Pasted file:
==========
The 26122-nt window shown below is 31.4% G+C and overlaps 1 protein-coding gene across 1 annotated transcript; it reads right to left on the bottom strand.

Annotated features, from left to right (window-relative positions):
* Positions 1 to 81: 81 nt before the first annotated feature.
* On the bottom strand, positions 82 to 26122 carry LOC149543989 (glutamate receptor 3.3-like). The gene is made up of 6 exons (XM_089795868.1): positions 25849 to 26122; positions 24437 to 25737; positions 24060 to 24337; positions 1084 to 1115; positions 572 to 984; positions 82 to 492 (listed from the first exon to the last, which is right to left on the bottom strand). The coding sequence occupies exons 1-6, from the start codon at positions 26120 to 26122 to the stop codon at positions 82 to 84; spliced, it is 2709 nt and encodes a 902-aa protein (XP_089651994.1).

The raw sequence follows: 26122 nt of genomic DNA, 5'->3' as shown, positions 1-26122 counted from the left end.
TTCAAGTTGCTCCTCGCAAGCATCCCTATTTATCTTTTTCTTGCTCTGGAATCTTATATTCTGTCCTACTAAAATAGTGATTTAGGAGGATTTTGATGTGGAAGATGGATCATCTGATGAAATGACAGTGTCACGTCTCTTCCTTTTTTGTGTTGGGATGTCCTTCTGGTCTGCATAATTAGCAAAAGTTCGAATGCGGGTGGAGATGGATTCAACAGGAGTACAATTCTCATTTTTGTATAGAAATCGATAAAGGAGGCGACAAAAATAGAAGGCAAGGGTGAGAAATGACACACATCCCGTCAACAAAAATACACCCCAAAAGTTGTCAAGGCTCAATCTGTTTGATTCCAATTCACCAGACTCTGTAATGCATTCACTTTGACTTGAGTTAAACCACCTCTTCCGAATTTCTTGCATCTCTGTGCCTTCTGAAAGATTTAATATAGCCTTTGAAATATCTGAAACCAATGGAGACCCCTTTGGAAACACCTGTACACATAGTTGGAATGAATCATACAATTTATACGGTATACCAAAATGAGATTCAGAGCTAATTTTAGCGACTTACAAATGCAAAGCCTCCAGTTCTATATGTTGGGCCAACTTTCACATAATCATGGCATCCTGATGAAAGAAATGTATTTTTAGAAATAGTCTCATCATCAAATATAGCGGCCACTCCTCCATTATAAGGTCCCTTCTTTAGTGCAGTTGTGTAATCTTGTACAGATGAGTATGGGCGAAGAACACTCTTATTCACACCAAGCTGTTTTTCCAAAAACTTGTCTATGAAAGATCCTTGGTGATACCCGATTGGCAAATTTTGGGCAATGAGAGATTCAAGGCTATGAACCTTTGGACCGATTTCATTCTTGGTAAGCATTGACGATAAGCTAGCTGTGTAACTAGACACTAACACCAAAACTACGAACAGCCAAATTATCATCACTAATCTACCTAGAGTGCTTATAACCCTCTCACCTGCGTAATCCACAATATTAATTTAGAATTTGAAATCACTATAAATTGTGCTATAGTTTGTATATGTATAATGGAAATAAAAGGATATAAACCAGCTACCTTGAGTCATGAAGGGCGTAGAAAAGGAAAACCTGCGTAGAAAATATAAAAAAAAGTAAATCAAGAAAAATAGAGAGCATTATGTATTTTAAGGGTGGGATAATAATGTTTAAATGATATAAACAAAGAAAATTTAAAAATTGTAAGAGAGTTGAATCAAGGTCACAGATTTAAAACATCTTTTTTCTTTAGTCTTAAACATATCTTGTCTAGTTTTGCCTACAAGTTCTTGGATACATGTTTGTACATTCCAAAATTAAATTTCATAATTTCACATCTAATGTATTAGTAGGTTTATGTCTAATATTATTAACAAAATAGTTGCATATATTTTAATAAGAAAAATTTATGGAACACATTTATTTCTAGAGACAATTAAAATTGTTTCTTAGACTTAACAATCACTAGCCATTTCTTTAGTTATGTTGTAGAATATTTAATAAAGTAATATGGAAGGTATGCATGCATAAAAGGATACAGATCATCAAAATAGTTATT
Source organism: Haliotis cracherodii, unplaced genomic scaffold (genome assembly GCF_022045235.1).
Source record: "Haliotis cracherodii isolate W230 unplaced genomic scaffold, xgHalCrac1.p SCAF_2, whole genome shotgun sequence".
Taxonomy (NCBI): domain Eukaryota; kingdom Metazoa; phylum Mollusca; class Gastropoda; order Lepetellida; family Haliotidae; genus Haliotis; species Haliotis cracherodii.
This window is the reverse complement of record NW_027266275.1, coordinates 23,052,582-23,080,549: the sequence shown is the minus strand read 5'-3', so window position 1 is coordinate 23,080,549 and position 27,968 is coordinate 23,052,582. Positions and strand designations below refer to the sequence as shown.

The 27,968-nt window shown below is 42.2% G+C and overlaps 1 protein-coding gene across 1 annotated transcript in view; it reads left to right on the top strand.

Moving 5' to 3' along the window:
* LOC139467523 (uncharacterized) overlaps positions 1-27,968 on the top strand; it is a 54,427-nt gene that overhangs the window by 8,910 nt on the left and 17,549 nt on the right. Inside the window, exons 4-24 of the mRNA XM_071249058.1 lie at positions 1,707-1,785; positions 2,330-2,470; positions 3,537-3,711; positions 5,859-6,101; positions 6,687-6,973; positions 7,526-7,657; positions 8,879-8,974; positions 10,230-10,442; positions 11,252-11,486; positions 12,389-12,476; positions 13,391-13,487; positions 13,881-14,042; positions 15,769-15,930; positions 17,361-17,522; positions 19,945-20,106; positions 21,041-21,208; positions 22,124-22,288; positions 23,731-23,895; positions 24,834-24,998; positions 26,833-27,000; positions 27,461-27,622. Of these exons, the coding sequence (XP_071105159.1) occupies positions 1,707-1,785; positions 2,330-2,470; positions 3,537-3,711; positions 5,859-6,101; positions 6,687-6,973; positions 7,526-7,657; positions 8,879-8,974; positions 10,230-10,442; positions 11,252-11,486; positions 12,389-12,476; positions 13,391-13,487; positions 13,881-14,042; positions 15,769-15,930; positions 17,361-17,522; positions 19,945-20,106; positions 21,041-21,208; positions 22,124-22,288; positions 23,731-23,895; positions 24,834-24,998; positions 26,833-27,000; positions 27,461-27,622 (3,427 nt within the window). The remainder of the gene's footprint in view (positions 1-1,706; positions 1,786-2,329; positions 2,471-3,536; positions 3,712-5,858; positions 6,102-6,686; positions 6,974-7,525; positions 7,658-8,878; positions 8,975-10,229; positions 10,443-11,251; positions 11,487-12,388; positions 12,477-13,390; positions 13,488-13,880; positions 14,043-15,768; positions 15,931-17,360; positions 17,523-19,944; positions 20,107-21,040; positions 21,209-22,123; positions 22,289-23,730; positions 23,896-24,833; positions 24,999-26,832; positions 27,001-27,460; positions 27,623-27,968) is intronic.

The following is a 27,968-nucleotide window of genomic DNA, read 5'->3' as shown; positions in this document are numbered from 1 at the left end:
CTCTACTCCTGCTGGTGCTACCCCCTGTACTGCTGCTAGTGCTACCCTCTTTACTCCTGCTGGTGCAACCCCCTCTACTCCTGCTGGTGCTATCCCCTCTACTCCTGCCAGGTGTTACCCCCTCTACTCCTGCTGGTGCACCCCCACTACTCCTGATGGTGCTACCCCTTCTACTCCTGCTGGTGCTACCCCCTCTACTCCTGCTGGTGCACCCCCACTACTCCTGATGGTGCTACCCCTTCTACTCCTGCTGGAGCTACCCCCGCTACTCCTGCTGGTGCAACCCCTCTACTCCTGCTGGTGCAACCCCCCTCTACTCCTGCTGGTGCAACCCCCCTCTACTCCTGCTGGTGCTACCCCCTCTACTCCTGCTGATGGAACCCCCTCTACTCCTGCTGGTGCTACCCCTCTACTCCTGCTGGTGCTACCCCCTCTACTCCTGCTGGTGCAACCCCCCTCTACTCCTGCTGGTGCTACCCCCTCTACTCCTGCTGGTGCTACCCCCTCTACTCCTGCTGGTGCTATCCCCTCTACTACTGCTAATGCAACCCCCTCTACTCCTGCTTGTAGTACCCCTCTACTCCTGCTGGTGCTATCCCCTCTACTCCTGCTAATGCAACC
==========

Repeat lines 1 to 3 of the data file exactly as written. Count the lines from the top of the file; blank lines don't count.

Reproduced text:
The 26122-nt window shown below is 31.4% G+C and overlaps 1 protein-coding gene across 1 annotated transcript; it reads right to left on the bottom strand.

Annotated features, from left to right (window-relative positions):
* Positions 1 to 81: 81 nt before the first annotated feature.